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Pharma facing EU challenge over promotional products ban

Manufacturers of USB sticks, sticky notes and pens complain to the European Commission

USB syringeManufacturers of promotional goods such as USB sticks, sticky notes and pens have complained to the European Commission about the pharma industry's decision to ban the products from January 1, 2014.

The European Promotional Product Association (EPPA) may even resort to a legal challenge to the move by the European Federation of Pharmaceutical Industries and Associations (EFPIA), according to a Financial Times report.

EFPIA's plans to axe the use of promotional items have been discussed for some time, but were ratified at its general assembly last month, at which it voted in a number of amendments to its healthcare professionals (HCP) code of practice including a full disclosure policy.

That prompted the EPPA to refer the decision to EU authorities to establish whether the move is illegal under competition law, and it reached the preliminary conclusion that it conflicts with Art. 101 (1) of the Treaty On The Functioning Of The European Union (TFEU, which prohibits agreements, concerted practices or decisions by industry associations that have the object or effect of restricting competition.

EFPIA has been working hard to restore public confidence in the pharma industry, which has seen its reputation tainted amid accusations of a lack of transparency on clinical data, improper marketing tactics and unfair pricing policies according to a recent poll of patient groups.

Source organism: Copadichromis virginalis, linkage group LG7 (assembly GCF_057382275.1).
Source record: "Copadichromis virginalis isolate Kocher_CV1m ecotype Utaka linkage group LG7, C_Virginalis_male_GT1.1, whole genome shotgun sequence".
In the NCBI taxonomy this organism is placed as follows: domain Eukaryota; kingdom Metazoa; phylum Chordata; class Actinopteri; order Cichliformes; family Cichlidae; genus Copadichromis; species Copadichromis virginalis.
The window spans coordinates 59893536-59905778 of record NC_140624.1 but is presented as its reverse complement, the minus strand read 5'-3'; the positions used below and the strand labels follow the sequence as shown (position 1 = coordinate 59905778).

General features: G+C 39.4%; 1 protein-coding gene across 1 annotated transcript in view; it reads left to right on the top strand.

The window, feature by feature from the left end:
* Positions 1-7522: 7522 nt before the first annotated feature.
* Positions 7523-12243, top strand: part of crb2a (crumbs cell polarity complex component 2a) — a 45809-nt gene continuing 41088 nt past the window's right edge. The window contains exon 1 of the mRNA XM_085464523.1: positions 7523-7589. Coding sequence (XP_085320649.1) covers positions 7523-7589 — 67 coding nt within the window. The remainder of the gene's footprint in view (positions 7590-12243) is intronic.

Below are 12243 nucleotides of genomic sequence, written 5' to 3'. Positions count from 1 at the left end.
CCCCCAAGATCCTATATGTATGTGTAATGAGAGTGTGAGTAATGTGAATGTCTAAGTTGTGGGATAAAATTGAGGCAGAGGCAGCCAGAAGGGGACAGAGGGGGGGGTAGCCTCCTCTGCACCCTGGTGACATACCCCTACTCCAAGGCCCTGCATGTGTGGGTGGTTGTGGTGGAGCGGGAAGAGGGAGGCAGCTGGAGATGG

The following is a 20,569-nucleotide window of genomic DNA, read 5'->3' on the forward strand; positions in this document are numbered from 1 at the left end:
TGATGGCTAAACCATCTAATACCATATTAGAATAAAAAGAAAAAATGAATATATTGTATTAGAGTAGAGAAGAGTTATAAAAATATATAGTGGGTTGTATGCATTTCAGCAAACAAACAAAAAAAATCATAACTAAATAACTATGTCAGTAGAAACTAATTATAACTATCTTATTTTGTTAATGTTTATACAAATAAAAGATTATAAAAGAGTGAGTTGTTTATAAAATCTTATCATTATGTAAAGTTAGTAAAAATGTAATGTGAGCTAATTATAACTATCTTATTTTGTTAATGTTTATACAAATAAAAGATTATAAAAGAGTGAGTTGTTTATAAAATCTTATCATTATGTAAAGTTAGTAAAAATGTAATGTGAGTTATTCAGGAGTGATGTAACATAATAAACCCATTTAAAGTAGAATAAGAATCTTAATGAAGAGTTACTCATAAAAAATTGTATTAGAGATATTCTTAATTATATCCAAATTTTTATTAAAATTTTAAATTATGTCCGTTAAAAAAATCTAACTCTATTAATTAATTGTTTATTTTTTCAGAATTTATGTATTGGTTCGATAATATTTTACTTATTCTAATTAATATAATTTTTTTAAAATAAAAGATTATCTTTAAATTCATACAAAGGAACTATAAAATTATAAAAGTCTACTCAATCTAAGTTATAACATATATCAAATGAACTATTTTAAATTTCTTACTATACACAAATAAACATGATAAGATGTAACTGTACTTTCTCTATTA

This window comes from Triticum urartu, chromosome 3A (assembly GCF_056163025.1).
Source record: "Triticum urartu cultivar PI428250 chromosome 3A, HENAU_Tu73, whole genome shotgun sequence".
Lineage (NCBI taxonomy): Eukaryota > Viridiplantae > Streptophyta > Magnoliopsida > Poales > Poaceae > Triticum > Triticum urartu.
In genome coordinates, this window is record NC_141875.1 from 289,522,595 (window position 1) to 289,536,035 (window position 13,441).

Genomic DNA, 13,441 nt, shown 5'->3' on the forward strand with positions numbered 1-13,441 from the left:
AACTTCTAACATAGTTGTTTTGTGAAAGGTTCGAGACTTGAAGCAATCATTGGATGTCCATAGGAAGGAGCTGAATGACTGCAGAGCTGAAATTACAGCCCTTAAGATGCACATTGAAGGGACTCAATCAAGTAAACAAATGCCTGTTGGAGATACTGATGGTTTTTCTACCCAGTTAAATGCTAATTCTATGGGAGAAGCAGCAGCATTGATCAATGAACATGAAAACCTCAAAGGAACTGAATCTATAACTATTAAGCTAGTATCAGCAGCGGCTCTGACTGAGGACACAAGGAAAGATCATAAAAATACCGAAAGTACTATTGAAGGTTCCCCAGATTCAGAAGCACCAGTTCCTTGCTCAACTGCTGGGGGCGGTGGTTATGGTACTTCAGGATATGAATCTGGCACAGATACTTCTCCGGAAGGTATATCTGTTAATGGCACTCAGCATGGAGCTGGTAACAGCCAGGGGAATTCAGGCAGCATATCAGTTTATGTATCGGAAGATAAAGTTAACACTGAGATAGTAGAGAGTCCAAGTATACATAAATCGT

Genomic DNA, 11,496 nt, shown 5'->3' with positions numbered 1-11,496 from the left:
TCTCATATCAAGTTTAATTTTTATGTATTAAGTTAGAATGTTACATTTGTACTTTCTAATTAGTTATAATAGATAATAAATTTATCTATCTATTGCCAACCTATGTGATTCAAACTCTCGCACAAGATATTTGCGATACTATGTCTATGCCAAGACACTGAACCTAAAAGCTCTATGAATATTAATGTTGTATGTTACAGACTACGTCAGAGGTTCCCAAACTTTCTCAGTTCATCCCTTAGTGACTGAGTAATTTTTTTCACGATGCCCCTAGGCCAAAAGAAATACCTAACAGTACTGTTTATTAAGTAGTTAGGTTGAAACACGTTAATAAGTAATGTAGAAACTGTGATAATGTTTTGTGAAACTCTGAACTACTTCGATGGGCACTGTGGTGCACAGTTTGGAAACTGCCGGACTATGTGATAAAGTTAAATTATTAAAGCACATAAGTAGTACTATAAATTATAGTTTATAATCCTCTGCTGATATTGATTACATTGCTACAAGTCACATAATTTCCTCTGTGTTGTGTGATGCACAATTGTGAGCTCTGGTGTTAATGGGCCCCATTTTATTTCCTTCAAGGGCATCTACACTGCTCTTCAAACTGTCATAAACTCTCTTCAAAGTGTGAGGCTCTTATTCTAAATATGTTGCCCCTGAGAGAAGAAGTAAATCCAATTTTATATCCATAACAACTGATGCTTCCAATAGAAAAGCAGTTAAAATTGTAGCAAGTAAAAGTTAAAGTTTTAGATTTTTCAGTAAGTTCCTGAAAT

New rules on payments to doctors and other HCPs are also coming into force that prohibit gifts or benefits in kind and set strict limits on the amount that can be spent on meals and drinks. The ban on promotional products is one more element of this public relations campaign, with EFPIA now only allowing informational or educational items or "items of medical utility" that are "inexpensive". 

EPPA and other national promotional products associations such as Germany's GWW are arguing that the prohibition on pens and other items goes too far and that distributing logo-laden pens does not have an impact on prescribing decisions.

Somewhat counter-intuitively however the promotional products sector also trumpets the effectiveness of its approach, with the GWW saying that a 2012 survey showed that 57 per cent of recipients of a promotional item remember the name of the brand or company that provided it and 90 per cent made use of the item.

4th July 2013

From: Marketing



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